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Forskningsartikel2023Vetenskapligt granskadÖppen tillgång

Towards a modular theory of trophic interactions

Wootton, Kate L.; Curtsdotter, Alva; Roslin, Tomas; Bommarco, Riccardo; Jonsson, Tomas


Species traits and environmental conditions determine the occurrence and strength of trophic interactions. If we understand the relationship between these factors and trophic interactions, we can make more accurate predictions and build better trophic-interaction models. We can compare traits and conditions by considering their effect on different parts (steps) of a trophic interaction, such as the steps search and pursuit. By linking traits to relevant steps, we can use these relationships to build trophic-interaction models. Currently, this is done ad hoc, defining steps based on the species and traits of interest. This makes it difficult to compare across traits and species and gain an overarching understanding of how traits and the environment drive trophic interactions. We present a comprehensive approach for the explicit choice of interaction steps and species traits or environmental conditions, which is readily integrated into existing models. The core of this framework is that it is modular; we present eight steps that occur in all trophic interactions and use them to build a modular, general dynamic model. When applying the framework, one explicitly selects only the most relevant steps and uses those to build a specific model. To build our modular framework, we revisit and expand the functional and numerical response functions, dividing the trophic interaction into eight steps: (1) search, (2) prey detection, (3) attack decision, (4) pursuit, (5) subjugation, (6) ingestion, (7) digestion and (8) nutrient allocation. Together these steps form a general dynamical model where trophic interactions can be explicitly parameterized for multiple traits and environmental factors. We then concretize this approach by outlining how a specific community can be modelled by selecting key modules (steps) and parameterizing them for relevant factors. This we exemplify for a community of terrestrial arthropods using empirical data on body size and temperature responses. With species interactions at the core of community dynamics, our modular approach allows for quantification and comparisons of the importance of different steps, traits, and abiotic factors across ecosystems and trophic-interaction types, and provides a powerful tool for trait-based prediction of food-web structure and dynamics. A free Plain Language Summary can be found within the Supporting Information of this article.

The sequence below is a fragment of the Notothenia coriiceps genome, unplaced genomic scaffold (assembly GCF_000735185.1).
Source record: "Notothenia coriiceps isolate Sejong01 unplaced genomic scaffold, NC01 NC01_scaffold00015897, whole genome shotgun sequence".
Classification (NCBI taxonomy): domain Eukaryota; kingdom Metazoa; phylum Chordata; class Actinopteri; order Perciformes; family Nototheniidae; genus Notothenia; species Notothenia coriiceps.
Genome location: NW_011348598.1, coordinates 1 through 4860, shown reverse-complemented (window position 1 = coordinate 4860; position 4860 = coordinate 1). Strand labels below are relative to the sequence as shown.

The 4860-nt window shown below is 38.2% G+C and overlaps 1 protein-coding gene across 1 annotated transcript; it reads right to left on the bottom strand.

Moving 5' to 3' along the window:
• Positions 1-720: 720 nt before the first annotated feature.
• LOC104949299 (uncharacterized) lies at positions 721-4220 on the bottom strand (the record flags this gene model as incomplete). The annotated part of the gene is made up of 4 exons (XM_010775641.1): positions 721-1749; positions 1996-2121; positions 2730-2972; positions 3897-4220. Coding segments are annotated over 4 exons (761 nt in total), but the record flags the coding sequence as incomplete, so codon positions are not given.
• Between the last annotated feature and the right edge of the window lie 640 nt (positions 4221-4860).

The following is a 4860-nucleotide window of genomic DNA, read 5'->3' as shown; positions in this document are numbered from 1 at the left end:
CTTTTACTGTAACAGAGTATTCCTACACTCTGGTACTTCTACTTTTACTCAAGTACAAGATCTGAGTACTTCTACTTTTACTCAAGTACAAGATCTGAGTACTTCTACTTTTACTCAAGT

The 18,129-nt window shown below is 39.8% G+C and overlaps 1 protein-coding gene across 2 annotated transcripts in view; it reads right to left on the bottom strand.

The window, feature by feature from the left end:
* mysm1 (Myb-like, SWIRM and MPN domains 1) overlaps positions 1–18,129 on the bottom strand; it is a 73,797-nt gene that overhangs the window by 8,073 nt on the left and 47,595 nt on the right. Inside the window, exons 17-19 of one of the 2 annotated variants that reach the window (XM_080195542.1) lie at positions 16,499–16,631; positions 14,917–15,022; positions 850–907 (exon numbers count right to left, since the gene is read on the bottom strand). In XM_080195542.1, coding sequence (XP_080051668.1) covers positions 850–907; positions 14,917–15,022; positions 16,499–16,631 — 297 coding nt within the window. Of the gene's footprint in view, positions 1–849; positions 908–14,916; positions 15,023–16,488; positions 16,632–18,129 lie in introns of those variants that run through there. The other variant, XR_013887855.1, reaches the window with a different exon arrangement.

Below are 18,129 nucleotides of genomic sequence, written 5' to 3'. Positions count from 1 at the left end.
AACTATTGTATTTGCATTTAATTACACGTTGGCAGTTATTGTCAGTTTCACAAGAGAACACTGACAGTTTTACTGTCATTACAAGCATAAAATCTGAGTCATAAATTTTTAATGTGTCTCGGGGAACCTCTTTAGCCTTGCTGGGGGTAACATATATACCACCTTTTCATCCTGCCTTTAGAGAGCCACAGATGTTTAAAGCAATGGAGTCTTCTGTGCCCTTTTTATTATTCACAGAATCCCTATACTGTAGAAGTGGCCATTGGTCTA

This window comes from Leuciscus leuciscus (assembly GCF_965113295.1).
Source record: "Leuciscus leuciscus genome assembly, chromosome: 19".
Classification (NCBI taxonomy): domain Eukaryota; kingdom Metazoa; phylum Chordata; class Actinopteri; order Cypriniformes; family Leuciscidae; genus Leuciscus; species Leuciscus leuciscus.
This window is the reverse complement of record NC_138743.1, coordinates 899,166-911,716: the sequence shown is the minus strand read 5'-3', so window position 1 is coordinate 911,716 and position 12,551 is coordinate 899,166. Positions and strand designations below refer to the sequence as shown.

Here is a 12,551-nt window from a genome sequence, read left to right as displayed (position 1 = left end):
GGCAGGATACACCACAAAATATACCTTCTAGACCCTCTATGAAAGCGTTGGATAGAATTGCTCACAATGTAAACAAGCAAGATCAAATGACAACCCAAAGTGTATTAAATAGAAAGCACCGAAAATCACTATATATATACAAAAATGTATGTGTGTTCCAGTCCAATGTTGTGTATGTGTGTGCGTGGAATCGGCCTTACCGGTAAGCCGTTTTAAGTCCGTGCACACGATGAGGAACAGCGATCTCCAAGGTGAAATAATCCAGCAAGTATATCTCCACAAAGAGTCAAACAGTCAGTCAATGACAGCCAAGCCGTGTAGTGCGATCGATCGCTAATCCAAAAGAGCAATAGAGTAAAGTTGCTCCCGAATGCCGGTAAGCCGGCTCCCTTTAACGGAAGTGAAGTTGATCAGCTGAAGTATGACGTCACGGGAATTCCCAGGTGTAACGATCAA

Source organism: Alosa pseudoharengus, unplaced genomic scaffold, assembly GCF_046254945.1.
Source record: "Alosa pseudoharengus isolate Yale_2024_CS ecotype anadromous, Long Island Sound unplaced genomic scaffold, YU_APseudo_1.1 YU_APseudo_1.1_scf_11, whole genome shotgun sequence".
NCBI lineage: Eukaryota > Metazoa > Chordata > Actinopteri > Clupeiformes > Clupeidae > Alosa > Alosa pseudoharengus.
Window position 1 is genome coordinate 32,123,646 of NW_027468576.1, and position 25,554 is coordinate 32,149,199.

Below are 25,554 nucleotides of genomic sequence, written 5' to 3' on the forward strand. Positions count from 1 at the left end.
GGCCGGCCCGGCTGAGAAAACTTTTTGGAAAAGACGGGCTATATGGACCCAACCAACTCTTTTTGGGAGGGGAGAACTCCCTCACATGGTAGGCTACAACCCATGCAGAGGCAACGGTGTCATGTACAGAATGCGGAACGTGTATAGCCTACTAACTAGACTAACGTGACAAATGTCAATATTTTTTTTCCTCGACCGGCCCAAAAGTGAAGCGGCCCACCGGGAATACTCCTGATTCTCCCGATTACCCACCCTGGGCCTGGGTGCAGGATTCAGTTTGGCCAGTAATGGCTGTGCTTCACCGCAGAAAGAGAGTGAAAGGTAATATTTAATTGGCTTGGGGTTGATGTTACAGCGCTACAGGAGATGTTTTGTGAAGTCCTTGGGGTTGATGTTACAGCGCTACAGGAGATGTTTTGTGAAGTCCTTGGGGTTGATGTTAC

body size; ecological interaction networks; food webs; functional response; numerical response; predator-prey interactions; trait-based approaches

Publicerad i

Functional Ecology
2023, Volym: 37, nummer: 1, sidor: 26-43 Utgivare: WILEY